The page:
I intended to illustrate this post with busts of composers, but once I hit 1st dibs I was enchanted by the variety there. So, these are irrelevant, except that I like them.
Anon - thanks, my mistake. You can see why I need the education.
Posted by Unknown at 11:06 AM
Sunday, January 15, 2012
The dinner turned out just fine with no major mishaps. The stand-out dish without a doubt was the Triple-Layer Carrot Cake with Cream Cheese Frosting which you can find here. I did, as the recipe says, grate the carrots on the smallest side of a box grater. I did not have a comparable attachment for my food processor and I believe that it made all the difference. The consistency of the carrots post-grating was similar to canned pumpkin, so the cake was incredibly smooth and rich. The recipe says that 1lb. of carrots will equal about three cups. This is a complete and total bold faced lie, or was in my case; I needed 2lbs. Carrot cake in my book is only a vehicle for cream cheese frosting anyway, so the extra layer made it a total home run. I had it for breakfast the next day.
We copied the Brussels sprout salad from a dish that we had at the Mixx here in Kansas City. You can vary it to your taste, sprouts, arugula, cranberries, almonds, bacon*, shaved parmesan with honey mustard dressing. The Brussels sprouts are raw. Yep, raw and delicious. Trim the bottom and separate so they are basically leaves. Bill did julienne (right?) them a little. I'd be careful with the sprout/arugula ratio as ours seemed a little arugula heavy. Better yet, eat in or carry out from the Mixx.
*Mr. Sulzberger, you are welcome to order yours without bacon.
Posted by Unknown at 10:33 PM
Thursday, January 12, 2012
"What do you want to do for your birthday?"
"I was thinking we could have a few people here."
"Maybe it would be easier to go out."
"I was thinking I might cook."
"I was thinking I might cook."
"Yes, the dinner."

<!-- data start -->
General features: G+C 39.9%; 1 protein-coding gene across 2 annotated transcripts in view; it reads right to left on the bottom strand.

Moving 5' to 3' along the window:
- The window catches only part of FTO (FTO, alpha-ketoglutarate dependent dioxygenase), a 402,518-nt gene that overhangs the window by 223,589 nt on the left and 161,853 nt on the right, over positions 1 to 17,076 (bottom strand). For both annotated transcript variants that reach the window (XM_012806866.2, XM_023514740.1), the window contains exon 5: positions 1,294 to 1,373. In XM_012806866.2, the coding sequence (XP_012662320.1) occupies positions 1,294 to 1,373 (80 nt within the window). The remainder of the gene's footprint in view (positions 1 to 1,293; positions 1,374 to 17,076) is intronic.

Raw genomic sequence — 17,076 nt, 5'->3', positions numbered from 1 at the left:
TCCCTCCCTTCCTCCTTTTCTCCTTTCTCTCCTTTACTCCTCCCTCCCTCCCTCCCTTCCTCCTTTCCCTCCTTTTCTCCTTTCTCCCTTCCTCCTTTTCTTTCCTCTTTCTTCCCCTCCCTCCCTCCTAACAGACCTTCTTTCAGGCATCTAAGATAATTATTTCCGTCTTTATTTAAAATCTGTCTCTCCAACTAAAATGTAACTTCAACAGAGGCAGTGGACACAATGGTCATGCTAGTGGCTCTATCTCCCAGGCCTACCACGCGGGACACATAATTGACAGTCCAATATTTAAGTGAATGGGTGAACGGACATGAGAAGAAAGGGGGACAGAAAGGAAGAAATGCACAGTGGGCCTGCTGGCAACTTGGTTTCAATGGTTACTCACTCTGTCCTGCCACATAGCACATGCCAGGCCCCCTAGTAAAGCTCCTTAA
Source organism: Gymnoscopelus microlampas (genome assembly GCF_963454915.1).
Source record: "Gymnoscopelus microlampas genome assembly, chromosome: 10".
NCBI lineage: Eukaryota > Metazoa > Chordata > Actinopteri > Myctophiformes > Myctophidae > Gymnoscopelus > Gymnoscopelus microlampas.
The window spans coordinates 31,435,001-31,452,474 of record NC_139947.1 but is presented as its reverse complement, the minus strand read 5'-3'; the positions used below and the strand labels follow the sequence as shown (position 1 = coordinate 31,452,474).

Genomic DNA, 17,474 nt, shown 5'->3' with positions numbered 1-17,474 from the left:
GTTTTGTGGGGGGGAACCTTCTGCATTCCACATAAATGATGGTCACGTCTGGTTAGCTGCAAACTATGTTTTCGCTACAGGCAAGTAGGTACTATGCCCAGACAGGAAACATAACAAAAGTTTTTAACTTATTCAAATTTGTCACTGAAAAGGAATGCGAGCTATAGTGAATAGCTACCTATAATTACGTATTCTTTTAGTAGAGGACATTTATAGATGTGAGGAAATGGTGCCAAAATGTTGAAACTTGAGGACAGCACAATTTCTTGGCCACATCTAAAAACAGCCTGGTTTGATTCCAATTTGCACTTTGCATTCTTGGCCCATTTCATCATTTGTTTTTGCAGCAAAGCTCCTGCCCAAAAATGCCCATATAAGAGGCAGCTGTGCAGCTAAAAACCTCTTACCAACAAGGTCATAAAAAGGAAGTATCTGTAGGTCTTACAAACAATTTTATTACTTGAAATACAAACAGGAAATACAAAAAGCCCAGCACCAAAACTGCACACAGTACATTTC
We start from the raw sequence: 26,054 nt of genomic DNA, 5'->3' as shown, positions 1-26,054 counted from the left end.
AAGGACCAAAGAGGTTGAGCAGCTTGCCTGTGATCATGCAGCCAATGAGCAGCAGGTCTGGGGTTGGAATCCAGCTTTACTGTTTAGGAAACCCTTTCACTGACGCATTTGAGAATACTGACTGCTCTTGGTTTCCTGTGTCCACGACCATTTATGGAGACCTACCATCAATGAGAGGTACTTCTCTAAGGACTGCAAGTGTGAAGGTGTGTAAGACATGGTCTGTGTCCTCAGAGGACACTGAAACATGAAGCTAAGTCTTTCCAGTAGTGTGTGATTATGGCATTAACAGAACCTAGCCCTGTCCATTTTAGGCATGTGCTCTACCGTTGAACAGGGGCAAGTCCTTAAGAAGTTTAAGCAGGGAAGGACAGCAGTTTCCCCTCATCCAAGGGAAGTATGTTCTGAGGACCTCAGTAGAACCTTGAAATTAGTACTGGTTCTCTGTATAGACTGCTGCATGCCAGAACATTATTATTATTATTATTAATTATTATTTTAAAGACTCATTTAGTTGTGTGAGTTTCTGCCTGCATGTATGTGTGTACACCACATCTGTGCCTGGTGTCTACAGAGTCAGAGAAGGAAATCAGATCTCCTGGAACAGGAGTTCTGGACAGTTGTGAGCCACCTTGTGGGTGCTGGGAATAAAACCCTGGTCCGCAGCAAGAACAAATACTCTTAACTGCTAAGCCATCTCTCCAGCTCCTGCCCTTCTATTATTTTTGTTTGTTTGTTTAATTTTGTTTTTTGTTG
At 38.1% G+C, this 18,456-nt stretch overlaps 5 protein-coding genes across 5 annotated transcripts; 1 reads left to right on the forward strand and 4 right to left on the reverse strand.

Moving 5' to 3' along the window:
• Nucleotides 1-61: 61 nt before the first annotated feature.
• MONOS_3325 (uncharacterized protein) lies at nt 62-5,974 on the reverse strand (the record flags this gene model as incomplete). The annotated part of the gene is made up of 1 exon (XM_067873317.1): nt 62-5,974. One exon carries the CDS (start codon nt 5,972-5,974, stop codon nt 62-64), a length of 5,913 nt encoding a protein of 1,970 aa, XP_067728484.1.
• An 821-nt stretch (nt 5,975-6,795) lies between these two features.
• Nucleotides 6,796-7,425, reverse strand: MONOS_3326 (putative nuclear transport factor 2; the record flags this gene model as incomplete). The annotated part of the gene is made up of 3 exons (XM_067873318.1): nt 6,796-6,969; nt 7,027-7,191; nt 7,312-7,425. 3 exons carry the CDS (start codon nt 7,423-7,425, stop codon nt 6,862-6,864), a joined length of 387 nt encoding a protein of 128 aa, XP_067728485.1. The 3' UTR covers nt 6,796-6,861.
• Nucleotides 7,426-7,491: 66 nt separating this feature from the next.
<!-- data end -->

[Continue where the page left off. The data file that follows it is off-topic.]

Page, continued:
"What were you thinking of making me?"
"I'm already happy."
"I'll figure it out."
So I am making Julia Child's Boeuf Bourguignon, a Brussel Sprout Salad with arugula, bacon, cranberries and parmesan with honey mustard dressing and a Triple-Layer Carrot Cake with cream cheese frosting. Favorites all. I am hoping that I can pay as close attention to detail as Mr. Gambrel has here.
All images from srgambrel.com.
Posted by Unknown at 10:20 PM
Wednesday, January 11, 2012
I was telling a friend yesterday that Frances Elkins and I have been having an on-going tete-a-tete about my office. Ms. Elkins used her solarium as her home office as well, and she sat overlooking the walled garden that her brother, David Adler, designed for her.
My office is three walls of windows very similar to this, though they go nearly to the floor. I was telling Ms. Elkins that I did not care for the style of the mullions on my windows; they are a bit arts and crafts for my taste and don't relate to the house in any way. She paused before pointing out that they are exactly the same as her windows, though hers had a further flourish. This reassured me a bit as she knew it would.
In the spirit of solidarity I ordered a new white bamboo desk chair. (She did not have white bamboo here, but I was sure that she would approve.) It was happily in place when Bill came home from work. "Is that comfortable?" he asked taking in the criss-crossed lattice of the back. I stared back blankly and he nodded, "Never mind."
He thinks it would be a fine idea, however, to buy a day bed to go underneath the windows on the long wall opposite my desk. "You could read a book there. Or nap." This made me wonder how he thinks I spend my day, but rather than take the bait I noted, "The only beings that would sleep there would be Dexter and Rosie." "Well, that would be ok, wouldn't it?" It would, actually, as it would provide an excuse to hunt down two rope lamps to flank it.
I can feel my work improving already.
(By the way, if you think there is any chance that I could get the boys to say "solarium," you are delusional. I can't even get them to say "sofa" though they have never heard me utter the word "couch." I blame the media.)
Image from Frances Elkins Interior Design, Stephen M. Salny, W.W. Norton & Co. 2005.
Posted by Unknown at 10:19 PM
Tuesday, January 10, 2012
"I want you to use the Retin A on your forehead every day."
I stared back at my dermatologist and tried to decipher just what she was saying. She's equal parts clinical and personal, and I like her not just for her flawless skin which gives me hope.
"Oh. Yes, well, the forehead isn't really the problem, it's my eyes."
She arched one perfectly drawn brow in response.
"Yes, actually I've seen a plastic surgeon about it. My eyelids are so heavy that unconsciously I am raising my eyebrows in order to lift them off of my lashes. That's what is causing the wrinkles."
"It's significant enough that I think your insurance might cover it. You should check with your optometrist."